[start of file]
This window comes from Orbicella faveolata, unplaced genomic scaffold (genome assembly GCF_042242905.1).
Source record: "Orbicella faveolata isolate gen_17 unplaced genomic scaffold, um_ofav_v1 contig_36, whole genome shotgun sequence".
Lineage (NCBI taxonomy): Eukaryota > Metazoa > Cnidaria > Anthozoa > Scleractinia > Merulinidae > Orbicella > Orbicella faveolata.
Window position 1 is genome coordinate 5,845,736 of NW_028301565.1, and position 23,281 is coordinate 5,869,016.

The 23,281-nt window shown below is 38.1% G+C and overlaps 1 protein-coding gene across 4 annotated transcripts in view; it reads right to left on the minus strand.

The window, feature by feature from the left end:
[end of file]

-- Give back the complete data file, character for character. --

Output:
This window comes from Orbicella faveolata, unplaced genomic scaffold (genome assembly GCF_042242905.1).
Source record: "Orbicella faveolata isolate gen_17 unplaced genomic scaffold, um_ofav_v1 contig_36, whole genome shotgun sequence".
Lineage (NCBI taxonomy): Eukaryota > Metazoa > Cnidaria > Anthozoa > Scleractinia > Merulinidae > Orbicella > Orbicella faveolata.
Window position 1 is genome coordinate 5,845,736 of NW_028301565.1, and position 23,281 is coordinate 5,869,016.

The 23,281-nt window shown below is 38.1% G+C and overlaps 1 protein-coding gene across 4 annotated transcripts in view; it reads right to left on the minus strand.

The window, feature by feature from the left end: